The other terminal of the base coil 3 is connected to the plus terminal IN+ through a voltage dividing circuit consisting of a resistor R8, a resistor R2, and a resistor R1. A node between the resistor R8 and the resistor R2 is also connected to the minus terminal IN- through a resistor R7 and a capacitor C5. Further, a node between the resistor R8 and the resistor R2 is connected to the collector of the transistor Q4.

FIG. 2 shows the electric connection of an output voltage error detecting circuit in the embodiment. While a plurality of secondary coils 6, . . . are wound at the transformer 1, only the secondary coil 6 that generates an output voltage to be fed back is shown in FIG. 2.

The voltage generated at the secondary coil 6 is applied to an external device as a stabilized DC power supply through a π-type smoothing circuit consisting of a coil L1 and capacitors C6 and C7 after having been rectified by a diode D5.

The voltage rectified by the diode D5 is divided by a voltage dividing circuit consisting of resistors R22 and R24, and the divided voltage is applied to the comparison input terminal of a shut regulator 7 whose ground terminal is grounded. The voltage rectified by the diode D5 is also applied to the output terminal of the shunt regulator 7 through a resistor R25. A series circuit consisting of a light-emitting diode D6 and a resistor R21 is connected in parallel with the resistor R25.

It may be noted that a series circuit consisting of a capacitor C8 and a resistor R23 constitutes a phase compensating circuit for stabilizing the control.

FIG. 3 is a circuit diagram showing the electric connection of the surge absorbing circuit 4. One terminal 41 of a capacitor C9 is connected to the plus terminal IN+ and the other terminal thereof is connected to the cathode of a diode D7. The anode (designated by reference numeral 42) of the diode D7 is connected to the collector of the switching transistor Q3. A resistor R26 is connected in parallel with the capacitor C9, while a capacitor 10 is connected in parallel with the diode D7.

The configuration shown in FIGS. 1 to 3 (excluding a protective circuit 8) is, in detail, a conventionally known self-exciting flyback converter circuit.

The protective circuit 8 forms a block that brings the switching current of the switching transistor Q3 to zero by increasing the collector current flowing through the control transistor Q2 when the output of the photocoupler 5 indicates an output voltage drop due to an overload.

For such an operation, the protective circuit 8 has the protective transistor Q1. The emitter of the transistor Q4 (the output of the photocoupler 5) is connected to the base of the protective transistor Q1 through a resistor R5. A load resistor R3 is interposed between a node and the collector of the protective transistor Q1, the node being between the resistors R1 and R2 for generating a divided voltage serving as a DC power supply voltage. A delay capacitor C1 is interposed between the collector of the protective transistor Q1 and the minus terminal IN-, the delay capacitor C1 serving to delay a voltage change at the collector of the protective transistor Q1. Further, a diode D1 is arranged to isolate the emitter of transistor Q1 from the emitter current of transistor Q3, the anode thereof being connected to the collector of the protective transistor Q1 and the cathode thereof being connected to the base of the control transistor Q2.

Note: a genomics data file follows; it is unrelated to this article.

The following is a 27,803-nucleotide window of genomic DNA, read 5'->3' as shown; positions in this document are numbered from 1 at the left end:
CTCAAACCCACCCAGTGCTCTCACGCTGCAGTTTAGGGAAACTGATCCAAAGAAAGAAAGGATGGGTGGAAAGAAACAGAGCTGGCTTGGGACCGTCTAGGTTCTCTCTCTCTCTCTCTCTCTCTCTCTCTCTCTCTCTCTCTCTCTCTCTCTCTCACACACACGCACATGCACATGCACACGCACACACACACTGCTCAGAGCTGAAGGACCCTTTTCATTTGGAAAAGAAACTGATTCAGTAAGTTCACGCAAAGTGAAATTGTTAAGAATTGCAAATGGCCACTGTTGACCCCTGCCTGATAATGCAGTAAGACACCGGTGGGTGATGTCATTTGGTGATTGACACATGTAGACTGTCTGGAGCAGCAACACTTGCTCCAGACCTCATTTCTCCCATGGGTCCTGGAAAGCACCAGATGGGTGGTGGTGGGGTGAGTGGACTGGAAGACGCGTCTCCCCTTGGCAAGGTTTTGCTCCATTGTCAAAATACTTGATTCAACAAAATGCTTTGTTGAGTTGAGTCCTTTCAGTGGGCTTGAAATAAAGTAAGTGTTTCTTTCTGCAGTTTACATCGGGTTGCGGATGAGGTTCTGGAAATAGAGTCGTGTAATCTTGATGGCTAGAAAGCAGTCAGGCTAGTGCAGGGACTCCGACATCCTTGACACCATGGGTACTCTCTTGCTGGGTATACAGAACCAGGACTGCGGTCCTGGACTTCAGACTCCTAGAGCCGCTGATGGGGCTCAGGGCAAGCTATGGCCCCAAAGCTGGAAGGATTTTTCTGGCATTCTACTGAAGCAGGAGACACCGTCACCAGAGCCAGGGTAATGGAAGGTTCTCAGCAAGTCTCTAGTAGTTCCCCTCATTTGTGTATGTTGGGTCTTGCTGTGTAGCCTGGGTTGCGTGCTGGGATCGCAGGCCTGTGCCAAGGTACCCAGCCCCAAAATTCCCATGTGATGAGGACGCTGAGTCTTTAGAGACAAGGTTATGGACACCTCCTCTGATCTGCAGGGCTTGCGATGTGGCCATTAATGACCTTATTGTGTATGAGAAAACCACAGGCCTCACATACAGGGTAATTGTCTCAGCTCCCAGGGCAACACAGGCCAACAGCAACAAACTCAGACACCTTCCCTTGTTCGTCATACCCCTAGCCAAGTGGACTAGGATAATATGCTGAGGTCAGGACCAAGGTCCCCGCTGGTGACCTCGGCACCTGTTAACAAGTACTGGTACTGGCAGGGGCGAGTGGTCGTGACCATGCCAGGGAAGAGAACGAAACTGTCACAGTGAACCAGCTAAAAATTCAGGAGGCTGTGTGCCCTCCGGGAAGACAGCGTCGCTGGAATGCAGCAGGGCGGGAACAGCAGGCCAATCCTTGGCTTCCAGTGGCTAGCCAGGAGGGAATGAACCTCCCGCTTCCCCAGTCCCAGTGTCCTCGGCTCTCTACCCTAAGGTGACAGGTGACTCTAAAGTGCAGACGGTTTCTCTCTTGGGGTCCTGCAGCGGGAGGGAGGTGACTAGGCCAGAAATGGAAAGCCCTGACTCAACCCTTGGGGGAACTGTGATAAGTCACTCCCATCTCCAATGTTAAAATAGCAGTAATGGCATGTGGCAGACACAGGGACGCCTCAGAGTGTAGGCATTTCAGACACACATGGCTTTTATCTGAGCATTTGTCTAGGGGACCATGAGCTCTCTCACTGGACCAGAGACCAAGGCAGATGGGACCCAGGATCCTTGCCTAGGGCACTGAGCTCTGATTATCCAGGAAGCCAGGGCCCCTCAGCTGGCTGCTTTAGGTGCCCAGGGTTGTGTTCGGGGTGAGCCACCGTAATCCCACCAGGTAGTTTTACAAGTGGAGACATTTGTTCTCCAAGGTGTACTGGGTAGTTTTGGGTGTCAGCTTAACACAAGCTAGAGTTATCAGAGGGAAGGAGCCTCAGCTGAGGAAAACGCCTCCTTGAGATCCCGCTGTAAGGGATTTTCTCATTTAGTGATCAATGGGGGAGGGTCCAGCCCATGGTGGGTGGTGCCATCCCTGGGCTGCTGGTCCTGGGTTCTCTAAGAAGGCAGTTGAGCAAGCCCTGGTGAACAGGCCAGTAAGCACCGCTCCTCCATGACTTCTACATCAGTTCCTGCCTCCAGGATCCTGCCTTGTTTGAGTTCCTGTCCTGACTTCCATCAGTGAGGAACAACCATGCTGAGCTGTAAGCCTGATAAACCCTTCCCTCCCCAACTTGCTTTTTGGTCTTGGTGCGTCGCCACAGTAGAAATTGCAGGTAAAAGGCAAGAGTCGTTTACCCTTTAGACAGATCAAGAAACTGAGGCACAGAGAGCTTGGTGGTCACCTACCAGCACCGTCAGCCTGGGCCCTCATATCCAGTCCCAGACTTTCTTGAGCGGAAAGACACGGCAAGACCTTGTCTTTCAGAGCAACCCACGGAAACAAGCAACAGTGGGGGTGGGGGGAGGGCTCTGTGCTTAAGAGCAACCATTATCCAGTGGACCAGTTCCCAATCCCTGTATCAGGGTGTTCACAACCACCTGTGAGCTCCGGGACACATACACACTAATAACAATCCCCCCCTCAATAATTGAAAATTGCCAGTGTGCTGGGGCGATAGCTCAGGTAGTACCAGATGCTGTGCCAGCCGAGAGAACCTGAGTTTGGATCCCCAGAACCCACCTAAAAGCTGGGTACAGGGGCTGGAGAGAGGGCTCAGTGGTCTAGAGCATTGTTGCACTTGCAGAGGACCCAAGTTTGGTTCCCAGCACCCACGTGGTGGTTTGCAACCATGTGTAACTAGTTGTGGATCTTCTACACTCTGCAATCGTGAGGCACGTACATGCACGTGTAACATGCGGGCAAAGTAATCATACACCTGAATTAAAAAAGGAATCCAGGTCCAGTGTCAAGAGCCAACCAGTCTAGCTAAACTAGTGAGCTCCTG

It may be noted that a series circuit consisting of a capacitor C2 and a resistor R4 constitutes an actuating circuit for turning on the protective transistor Q1 only when the power is turned on. A resistor R6 prevents the emitter of the transistor Q4 from being open when the collector voltage of the transistor Q4 becomes negative, i.e., the resistor R6 functions as an element for reducing the influence due to noise.

The operation of the thus configured embodiment will be described. To simplify the description, the voltage at the node between the resistors R1 and R2 is assumed to remain unchanged.

When the protective circuit 8 is inoperative since the protective transistor Q1 is in the on state, the operation of the embodiment is the same as that of the conventional example.

That is, when the power has been turned on, the base current is supplied to the protective transistor Q1 through the capacitor C2 and the resistor R4 to turn on the protective transistor Q1. On the other hand, the base current is supplied to the switching transistor Q3 through the resistors R9 and R10 to cause the switching current to flow therethrough. The flowing of the switching current causes a voltage to be generated at the base coil 3, which in turn increases the base current of the switching transistor Q3 through the diode D2.